Two Poems from Jamaal May’s “Hum”

Winner of the 2012 Beatrice Hawley Award from Alice James Books, Jamaal May’s electric debut collection Hum embodies the vitality and struggle of becoming a man. The word “elegy” is not entirely right for such energetic, muscular poems, but there is mourning here for May’s native Detroit and the men of his family who were scarred by addiction, war, and racism. The speaker of these poems fights back with beauty, noticing the shine of the handcuffs while enduring police harassment, or the inspiring message on the plastic bag that holds his relative’s ashes “in a Chinese takeout box”. In the age of e-readers, AJB’s elegant book design makes a case for the pleasures of print. Poems titled after various phobias are interspersed through the book on black paper with white type, creating moments of visual “hush” amid the “hum” of text.

Jamaal has kindly given me permission to reprint the following two poems, which first appeared in Poetry Magazine and Blackbird, respectively. Follow him on Twitter @JamaalMay.

Hum for the Bolt

It could of course be silk. Fifty yards or so
of the next closest thing to water to the touch,
or it could just as easily be a shaft of  wood

crumpling a man struck between spaulder and helm.
But now, with the rain making a noisy erasure
of this town, it is the flash that arrives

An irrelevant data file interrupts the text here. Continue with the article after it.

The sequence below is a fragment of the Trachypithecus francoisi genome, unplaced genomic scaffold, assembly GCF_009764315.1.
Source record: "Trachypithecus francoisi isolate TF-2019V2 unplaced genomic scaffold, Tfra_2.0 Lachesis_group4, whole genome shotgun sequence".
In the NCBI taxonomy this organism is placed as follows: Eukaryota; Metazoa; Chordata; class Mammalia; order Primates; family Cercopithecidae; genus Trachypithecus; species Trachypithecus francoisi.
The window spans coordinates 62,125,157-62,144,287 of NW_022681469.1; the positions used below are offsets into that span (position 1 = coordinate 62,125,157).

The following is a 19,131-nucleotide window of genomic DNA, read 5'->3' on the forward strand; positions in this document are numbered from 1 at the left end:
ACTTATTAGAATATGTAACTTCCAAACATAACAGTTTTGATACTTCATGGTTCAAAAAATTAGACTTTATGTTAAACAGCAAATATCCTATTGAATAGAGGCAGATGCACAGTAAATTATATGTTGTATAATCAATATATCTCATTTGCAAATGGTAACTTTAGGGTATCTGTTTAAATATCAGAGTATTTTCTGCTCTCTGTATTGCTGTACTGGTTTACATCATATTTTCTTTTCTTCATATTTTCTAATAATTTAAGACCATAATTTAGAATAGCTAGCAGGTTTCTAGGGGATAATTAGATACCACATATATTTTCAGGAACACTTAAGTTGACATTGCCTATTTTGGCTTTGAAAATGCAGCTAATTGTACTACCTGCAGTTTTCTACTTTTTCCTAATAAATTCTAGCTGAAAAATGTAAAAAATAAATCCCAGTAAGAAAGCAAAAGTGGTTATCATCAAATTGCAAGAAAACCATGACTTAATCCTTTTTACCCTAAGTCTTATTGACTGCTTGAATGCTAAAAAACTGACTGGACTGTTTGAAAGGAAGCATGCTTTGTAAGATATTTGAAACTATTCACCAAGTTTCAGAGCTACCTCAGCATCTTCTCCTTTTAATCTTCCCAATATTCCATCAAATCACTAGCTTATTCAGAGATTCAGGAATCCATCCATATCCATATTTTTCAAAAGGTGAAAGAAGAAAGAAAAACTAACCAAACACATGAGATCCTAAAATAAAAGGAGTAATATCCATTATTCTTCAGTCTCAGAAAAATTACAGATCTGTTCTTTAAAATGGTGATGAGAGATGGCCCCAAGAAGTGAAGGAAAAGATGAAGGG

and leaves at nearly the same moment. It’s what I want
to be in this moment, in this doorway,
because much as I’d love to be the silk-shimmer

against the curve of anyone’s arm,
as brutal and impeccable as it’d be to soar
from a crossbow with a whistle and have a man

switch off upon my arrival, it is nothing
compared to that moment when I eat the dark,
draw shadows in quick strokes across wall

and start a tongue counting
down to thunder. That counting that says,
I am this far. I am this close.


Man Matching Description

Because the silk scarf could have cradled
a neck as delicate as that of a cygnet,
but was instead used in last night’s strangling,
it is possible to marvel at the finish on handcuffs.

Because I can imagine handcuffs,
pummeled by stones until shimmering,
the flashlight that sears my eyes
is too perfect to look away.

Because a flashlight has more power
on a southern roadside than my name and blood
combined and there is no power in the very human
frequency range of my voice and my name is dead
in my mouth and my name is in a clear font on a license
I can’t reach for before being drawn down on—
Because the baton is long against my window,
the gun somehow longer against my cheek,
the vehicle cold against my abdomen
as my shirt rises, twisted in fingers
and my name is asked again—I want to
say, Swan! I am only a swan.

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